That's not enough fully to at Ghatak's most famous work Meghe Dhaka Tara get hold, but Subarnarekha remains as a fascinating film. It has a typical Bengali flair, but Ghatak experiment in editing and camera technology. A gradual zoom away from Sita's face produced, for example, within seconds of drama. Such rapid change often give the film something disturbing, something that should be true in the last part. Subarnarekha draws strength from this climate of insecurity. The nation is divided, the family is crumbling and nothing seems to be there, that this decay could stop. No light fare.
Guna opens with a nighttime sequence shot over 2 minutes, which reviews a brothel in Hyderabad starting from the surrounding streets and past the balconies and windows open and ends on the roof where Kamal Hassan is balanced on a leg in a posture of greeting to the full moon. This virtuoso sequence as little sees in Indian cinema generally not adept technical feats, is only one of several elements that makes Guna a single film.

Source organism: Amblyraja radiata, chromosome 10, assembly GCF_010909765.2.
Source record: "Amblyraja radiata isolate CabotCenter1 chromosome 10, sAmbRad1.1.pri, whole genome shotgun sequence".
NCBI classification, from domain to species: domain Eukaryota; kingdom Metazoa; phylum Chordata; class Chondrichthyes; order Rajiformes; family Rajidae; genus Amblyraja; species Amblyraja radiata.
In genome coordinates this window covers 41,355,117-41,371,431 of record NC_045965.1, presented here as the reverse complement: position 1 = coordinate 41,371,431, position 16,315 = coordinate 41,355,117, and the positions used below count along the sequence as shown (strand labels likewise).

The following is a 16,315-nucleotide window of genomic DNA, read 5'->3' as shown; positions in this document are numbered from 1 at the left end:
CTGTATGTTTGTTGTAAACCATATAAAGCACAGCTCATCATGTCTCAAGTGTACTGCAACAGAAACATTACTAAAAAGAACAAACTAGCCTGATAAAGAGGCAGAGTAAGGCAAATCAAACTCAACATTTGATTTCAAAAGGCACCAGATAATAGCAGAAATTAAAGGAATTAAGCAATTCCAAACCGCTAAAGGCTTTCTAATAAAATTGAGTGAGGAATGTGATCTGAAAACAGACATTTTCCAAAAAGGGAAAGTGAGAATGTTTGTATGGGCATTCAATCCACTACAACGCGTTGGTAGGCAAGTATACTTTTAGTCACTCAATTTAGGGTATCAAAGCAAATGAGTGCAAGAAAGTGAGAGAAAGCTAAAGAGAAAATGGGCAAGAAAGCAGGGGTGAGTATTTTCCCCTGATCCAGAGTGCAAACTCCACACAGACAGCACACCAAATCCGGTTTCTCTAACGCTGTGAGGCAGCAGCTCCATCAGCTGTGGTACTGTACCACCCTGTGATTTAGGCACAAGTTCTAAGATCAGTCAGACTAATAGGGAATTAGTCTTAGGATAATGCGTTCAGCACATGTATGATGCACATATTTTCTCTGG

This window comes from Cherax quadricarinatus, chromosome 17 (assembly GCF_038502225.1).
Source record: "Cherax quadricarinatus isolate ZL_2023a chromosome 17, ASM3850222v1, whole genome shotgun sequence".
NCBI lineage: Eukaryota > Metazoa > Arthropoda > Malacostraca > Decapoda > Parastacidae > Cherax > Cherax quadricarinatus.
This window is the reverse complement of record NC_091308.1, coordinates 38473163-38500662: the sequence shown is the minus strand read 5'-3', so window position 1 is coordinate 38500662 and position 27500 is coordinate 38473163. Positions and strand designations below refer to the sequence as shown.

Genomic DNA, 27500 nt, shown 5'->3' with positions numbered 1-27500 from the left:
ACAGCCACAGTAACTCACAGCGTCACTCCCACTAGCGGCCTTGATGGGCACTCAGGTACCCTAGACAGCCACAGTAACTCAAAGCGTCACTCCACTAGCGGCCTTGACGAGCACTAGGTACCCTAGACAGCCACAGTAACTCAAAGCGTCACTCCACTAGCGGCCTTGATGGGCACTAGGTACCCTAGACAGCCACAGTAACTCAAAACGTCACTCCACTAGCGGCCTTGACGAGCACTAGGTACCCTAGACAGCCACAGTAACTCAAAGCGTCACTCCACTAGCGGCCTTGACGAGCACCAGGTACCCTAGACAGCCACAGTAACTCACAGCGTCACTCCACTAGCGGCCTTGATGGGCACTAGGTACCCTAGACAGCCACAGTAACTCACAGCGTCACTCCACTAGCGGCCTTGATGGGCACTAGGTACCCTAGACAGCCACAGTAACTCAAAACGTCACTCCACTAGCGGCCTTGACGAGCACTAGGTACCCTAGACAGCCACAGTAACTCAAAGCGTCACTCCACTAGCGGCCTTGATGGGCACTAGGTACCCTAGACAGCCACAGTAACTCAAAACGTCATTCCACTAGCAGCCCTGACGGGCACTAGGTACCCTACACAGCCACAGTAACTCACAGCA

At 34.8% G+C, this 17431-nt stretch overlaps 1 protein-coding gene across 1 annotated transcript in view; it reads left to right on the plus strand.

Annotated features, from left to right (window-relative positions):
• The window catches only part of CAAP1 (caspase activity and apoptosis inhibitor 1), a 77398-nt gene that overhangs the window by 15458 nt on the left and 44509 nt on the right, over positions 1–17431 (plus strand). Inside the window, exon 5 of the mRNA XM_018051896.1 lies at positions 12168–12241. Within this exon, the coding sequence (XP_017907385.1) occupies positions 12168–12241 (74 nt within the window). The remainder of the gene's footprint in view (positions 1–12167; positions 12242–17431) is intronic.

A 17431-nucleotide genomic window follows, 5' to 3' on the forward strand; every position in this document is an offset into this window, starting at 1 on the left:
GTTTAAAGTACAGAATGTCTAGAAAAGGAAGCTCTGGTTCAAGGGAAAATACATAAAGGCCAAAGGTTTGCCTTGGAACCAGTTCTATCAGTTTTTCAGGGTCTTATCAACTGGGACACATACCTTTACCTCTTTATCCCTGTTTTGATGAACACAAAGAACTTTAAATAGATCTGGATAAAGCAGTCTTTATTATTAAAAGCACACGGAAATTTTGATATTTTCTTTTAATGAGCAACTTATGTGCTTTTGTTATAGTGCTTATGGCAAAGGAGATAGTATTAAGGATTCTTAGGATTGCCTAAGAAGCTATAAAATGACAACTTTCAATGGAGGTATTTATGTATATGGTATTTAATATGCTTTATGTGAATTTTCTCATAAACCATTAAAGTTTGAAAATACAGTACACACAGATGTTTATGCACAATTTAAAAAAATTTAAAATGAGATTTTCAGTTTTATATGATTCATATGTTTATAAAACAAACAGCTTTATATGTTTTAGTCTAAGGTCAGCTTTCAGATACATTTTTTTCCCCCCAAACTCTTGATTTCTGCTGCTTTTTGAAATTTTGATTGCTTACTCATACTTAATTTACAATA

Guna is mentally retarded a little psycho, but also very obsessive, which believes to be God. He grew up in the red light district of Hyderabad, and hates that. One of his companions asylum, told him long ago that the Goddess Abirami would one day find the full moon, to marry and leave her misfortunes by washing of sins. Since then, he relentlessly seek and has that word in his mouth: Abirami, Abirami, Abirami ...
Despite his mental state, he has a talent: he can open any lock or trunk. Exploiting this gift, his uncle used in dubious schemes. During an expedition that was to rob a wealthy temple, he sees the beautiful Rohini, and let all in plan. It is the revelation: he found his Abirami. Without waiting he takes with him, pursued by the police and his uncle, who does not want to let slip his goose that lays golden eggs.